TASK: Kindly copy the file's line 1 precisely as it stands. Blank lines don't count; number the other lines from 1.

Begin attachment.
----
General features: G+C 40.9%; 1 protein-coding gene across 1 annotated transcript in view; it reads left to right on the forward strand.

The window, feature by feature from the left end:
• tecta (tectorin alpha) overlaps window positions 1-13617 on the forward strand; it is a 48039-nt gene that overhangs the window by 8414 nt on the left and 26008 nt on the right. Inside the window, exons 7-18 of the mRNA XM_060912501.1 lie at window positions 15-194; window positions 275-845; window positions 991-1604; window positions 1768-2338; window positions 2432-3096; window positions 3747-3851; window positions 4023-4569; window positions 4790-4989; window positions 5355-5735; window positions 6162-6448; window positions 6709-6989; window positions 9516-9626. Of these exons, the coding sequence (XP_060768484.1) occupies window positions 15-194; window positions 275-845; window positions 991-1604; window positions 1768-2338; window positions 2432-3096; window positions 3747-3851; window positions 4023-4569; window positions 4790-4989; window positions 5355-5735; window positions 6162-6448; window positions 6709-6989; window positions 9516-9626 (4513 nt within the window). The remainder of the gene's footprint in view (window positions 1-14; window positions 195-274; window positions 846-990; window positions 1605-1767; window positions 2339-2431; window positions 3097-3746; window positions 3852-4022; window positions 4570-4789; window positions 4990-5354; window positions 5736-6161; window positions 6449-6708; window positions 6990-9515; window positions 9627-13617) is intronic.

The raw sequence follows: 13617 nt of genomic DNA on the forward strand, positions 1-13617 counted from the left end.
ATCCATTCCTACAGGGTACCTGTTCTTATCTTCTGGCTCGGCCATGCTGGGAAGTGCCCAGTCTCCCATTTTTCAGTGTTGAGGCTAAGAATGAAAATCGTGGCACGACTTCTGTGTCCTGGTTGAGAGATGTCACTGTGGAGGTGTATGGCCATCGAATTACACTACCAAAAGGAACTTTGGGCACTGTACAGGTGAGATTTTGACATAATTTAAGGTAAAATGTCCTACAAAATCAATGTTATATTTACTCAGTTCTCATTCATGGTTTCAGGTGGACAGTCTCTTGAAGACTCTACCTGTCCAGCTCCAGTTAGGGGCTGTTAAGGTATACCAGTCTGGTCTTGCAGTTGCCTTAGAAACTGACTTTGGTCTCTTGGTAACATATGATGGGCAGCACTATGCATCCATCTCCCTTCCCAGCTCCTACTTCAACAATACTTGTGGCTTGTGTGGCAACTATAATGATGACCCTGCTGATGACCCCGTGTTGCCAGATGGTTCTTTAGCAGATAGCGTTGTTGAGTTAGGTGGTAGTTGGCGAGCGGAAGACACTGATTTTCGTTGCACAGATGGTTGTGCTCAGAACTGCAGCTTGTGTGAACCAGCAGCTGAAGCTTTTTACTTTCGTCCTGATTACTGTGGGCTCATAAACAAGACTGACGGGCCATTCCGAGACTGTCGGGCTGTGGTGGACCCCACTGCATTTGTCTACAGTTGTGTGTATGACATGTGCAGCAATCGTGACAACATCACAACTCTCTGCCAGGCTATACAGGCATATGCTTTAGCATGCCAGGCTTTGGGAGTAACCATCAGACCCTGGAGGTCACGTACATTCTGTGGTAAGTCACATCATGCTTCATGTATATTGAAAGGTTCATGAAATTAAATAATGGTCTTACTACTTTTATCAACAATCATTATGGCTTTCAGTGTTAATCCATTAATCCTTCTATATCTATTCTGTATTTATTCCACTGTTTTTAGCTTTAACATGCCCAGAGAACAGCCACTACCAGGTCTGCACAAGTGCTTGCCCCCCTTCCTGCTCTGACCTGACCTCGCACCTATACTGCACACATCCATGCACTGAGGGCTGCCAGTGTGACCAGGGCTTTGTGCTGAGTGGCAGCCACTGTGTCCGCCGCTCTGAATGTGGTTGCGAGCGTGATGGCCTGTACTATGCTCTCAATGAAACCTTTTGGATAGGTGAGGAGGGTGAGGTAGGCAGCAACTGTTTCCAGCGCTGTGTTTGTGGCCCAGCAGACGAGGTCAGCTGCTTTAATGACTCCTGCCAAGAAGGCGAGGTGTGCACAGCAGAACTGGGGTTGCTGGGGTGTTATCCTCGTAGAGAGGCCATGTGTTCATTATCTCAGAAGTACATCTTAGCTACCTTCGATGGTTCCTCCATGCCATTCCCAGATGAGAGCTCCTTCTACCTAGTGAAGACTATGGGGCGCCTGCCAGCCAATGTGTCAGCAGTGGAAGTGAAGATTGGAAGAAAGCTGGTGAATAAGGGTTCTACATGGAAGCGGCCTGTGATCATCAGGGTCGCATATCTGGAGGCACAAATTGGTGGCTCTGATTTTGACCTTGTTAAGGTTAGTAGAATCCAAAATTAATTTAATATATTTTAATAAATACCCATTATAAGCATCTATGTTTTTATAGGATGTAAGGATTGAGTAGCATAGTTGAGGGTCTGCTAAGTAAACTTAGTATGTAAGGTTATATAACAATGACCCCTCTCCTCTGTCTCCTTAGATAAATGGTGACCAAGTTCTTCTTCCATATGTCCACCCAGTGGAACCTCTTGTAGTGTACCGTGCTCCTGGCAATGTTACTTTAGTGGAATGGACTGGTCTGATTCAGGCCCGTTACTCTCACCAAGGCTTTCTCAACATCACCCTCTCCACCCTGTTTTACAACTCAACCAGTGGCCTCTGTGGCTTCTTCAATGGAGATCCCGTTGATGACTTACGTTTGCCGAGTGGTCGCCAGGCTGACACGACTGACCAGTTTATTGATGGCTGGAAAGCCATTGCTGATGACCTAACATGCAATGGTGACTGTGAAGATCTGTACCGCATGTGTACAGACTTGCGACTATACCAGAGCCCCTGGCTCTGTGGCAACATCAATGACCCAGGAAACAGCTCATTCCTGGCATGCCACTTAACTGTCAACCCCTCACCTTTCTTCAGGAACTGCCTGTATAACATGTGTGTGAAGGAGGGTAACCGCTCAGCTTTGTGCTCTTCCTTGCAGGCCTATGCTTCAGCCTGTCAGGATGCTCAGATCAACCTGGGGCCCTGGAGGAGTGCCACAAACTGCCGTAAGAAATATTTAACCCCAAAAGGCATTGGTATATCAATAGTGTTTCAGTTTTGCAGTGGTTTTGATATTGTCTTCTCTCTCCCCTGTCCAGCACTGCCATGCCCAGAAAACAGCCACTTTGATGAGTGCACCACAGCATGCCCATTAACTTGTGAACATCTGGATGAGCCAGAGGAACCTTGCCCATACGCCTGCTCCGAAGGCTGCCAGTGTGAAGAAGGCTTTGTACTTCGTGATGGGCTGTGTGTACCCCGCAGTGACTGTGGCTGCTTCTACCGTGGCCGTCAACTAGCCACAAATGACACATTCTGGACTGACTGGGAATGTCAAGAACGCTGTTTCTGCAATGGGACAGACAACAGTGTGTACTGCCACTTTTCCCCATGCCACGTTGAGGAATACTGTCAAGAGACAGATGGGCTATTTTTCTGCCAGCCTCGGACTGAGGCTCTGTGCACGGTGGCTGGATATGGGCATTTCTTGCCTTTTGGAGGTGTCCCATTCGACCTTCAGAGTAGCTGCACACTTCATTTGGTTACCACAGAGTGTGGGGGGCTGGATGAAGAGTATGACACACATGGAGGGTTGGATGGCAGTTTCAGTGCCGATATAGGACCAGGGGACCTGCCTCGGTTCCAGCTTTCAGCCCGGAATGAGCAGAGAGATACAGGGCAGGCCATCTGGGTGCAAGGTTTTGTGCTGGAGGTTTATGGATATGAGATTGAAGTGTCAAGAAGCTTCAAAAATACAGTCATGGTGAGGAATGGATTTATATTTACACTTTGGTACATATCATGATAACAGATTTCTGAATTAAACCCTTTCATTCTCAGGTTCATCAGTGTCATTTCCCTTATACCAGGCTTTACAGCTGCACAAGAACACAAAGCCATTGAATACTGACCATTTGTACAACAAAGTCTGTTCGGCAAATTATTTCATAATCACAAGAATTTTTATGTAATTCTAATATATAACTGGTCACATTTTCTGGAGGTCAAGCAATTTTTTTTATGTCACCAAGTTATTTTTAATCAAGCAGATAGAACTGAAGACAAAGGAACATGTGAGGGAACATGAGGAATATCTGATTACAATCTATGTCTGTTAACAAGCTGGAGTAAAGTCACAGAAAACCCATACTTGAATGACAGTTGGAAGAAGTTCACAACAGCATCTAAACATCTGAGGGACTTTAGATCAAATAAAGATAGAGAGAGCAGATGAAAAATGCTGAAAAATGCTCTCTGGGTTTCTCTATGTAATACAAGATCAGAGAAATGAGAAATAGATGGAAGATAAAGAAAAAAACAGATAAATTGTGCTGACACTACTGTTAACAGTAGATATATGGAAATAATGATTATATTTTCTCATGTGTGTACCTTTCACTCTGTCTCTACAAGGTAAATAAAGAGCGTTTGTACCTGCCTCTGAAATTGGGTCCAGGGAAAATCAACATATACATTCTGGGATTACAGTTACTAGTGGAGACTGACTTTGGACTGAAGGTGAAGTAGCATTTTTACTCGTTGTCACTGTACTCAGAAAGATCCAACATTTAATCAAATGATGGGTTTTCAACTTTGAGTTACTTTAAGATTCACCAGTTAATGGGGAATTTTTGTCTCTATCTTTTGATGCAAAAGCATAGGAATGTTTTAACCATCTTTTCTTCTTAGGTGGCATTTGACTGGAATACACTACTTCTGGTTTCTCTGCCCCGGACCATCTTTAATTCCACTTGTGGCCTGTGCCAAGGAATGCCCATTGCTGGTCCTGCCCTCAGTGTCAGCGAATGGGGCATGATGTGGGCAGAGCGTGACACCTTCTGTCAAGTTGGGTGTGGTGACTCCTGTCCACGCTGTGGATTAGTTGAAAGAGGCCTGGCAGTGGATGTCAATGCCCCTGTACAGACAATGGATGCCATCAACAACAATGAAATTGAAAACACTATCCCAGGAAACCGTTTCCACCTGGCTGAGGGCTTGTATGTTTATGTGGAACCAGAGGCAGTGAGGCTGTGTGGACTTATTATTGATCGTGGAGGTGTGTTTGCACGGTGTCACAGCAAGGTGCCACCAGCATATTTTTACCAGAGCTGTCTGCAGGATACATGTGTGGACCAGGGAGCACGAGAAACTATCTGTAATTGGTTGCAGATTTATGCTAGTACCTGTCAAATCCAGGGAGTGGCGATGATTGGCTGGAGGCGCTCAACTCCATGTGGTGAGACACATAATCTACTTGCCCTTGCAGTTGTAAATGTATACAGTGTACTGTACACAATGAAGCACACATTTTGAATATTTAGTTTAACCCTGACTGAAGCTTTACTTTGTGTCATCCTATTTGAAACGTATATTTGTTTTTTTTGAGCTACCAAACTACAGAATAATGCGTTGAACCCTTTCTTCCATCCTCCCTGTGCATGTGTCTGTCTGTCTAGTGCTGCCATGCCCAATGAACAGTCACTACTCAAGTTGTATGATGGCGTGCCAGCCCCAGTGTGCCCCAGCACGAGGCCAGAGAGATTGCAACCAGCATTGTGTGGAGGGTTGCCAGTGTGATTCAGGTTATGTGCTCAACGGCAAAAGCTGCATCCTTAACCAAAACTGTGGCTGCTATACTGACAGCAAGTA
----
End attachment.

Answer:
General features: G+C 40.9%; 1 protein-coding gene across 1 annotated transcript in view; it reads left to right on the forward strand.